had taken care to acquaint with his defign. Lnuis XI Hall,
furnifhed him, though fparingly, with Money and Troops. Cun> Mon -
As far as can be judged, that Monarch's fole Aim was to
foment difcord among the Englijh, to prevent their inter-
pofing in his Affairs. He (till perfifted in his defign of
fubduing the Dukes of Burgundy and Bretagne, in which
he thought he could not fucceed, fo long as thefe two
Princes might expect the Protection of England. Mean
while, to facilitate the Earl of // arwici's defcent, he order-
ed the Baftard of Bourbon to convoy him with fome
Ships of War ; but it was not eafy to pafs into England.
The Duke of Burgundy's Fleet, much ftronger than that
of France, waited in the Mouth of the Seine to ingage
the French if they failed, and it was not likely, the Baf-
tard of Bourbon would venture upon fo unequal a Fight.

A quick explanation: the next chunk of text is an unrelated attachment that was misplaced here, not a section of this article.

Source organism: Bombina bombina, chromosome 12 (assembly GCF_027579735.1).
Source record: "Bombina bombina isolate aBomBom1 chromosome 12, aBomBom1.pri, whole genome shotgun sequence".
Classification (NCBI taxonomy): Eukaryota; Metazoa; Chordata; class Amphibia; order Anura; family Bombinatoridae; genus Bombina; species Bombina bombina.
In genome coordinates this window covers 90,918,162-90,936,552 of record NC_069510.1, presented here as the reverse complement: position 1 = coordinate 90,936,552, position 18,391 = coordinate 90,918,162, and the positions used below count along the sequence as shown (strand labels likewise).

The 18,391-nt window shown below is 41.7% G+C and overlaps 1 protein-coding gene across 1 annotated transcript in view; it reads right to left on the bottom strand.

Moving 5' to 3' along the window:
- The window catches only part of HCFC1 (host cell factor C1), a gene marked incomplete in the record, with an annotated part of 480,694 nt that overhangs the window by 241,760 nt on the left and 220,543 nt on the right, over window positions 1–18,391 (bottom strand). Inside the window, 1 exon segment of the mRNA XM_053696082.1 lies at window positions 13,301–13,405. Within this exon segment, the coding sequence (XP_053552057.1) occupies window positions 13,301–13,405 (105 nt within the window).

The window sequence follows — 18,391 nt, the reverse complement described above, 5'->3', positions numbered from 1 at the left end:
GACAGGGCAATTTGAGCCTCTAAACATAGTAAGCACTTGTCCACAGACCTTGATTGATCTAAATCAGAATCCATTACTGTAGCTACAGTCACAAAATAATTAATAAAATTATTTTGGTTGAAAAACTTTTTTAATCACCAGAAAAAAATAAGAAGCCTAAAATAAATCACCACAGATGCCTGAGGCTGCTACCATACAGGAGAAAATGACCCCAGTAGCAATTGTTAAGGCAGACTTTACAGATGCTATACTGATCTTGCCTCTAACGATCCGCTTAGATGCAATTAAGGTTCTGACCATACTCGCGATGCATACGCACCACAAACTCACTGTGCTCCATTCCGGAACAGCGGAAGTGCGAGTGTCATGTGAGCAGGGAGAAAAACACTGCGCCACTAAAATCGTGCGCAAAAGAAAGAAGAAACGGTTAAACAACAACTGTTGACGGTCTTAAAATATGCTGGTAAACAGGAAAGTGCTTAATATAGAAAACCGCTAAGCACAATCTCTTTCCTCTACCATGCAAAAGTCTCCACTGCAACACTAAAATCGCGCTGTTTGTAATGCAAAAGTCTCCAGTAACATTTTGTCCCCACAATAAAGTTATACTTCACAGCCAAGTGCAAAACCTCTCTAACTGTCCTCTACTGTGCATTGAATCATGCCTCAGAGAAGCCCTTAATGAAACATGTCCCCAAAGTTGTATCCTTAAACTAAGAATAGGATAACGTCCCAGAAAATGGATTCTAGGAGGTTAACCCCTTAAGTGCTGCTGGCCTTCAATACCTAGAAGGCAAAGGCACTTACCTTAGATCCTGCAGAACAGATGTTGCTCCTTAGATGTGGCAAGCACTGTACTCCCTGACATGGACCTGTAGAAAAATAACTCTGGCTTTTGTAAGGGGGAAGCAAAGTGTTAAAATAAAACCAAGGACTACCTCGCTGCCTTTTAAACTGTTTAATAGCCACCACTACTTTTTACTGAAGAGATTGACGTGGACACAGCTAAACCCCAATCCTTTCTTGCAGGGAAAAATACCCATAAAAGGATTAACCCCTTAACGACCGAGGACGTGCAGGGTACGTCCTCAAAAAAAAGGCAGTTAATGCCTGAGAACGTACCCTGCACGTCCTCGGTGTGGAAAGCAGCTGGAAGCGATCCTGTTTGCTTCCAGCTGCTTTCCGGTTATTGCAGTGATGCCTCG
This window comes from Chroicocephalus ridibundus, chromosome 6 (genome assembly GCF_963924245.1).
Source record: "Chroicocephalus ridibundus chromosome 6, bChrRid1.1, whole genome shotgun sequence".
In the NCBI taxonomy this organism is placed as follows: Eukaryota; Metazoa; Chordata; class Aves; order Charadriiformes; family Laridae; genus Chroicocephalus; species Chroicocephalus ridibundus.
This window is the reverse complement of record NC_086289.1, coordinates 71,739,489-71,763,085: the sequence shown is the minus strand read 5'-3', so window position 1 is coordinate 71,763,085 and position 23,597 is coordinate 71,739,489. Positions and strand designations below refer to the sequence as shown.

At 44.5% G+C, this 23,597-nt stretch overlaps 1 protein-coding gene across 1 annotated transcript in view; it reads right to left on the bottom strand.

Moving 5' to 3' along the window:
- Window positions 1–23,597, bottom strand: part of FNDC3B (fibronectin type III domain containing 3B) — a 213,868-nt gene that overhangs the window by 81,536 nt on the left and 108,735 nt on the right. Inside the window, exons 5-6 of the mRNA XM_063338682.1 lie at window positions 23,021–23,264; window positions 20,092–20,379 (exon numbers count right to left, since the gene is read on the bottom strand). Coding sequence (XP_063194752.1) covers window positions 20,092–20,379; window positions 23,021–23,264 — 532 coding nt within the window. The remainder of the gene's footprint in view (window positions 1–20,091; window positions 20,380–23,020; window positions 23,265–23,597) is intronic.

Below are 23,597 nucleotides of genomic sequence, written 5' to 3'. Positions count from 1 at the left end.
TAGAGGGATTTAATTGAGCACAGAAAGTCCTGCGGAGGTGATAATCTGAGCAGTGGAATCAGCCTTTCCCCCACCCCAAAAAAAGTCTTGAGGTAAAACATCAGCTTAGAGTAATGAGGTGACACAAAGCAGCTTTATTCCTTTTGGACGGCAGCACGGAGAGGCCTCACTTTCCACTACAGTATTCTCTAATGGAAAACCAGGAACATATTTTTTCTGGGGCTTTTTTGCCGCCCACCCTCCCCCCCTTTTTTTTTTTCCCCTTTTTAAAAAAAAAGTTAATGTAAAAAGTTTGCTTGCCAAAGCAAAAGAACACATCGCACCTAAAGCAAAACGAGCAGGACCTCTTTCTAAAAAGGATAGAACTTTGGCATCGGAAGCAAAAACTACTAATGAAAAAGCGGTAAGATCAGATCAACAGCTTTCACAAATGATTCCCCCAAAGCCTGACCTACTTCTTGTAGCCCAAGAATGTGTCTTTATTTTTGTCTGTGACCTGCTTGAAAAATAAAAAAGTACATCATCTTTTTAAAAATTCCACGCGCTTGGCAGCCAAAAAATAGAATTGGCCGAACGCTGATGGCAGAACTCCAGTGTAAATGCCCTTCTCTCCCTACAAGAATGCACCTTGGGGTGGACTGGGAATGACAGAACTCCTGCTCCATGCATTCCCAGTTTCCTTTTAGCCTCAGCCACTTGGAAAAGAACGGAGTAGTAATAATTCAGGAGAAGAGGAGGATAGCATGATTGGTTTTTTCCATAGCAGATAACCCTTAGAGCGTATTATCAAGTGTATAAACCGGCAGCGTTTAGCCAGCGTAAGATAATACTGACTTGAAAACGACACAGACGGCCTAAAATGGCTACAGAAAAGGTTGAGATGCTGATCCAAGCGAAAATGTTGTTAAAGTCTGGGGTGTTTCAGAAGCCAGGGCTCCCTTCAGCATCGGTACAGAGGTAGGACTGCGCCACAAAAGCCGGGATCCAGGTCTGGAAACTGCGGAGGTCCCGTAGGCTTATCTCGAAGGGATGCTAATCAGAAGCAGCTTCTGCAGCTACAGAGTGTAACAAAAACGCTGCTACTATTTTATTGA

Notwithftanding this, the Earl of IVarwick repaired to
Havre de Grace, to be ready to embrace any opportunity
that fhould offer. This precaution was not in vain.
Some days after his Arrival, a violent Storm fo difperfed Commin.
the Flemi/h Ships, that not being able to keep the Sea,
they were forced to retire to their Ports. The Storm
being over, the Duke of Clarence and the Earl of War-
wick fet fail and arrived at Dartmouth (3), from whence
they had paffed into France four or five Months before.

The News of their landing was fo far from alarming Edwarf .,
Edward, that he rejoiced at it. Poffeffed with the No- ,11-grmnded
tion that it was impoffible for the Earl of JVarw'ick to ac- Security.
complifh his defigns, he fancied he could wifh for nothing n^" 11 "'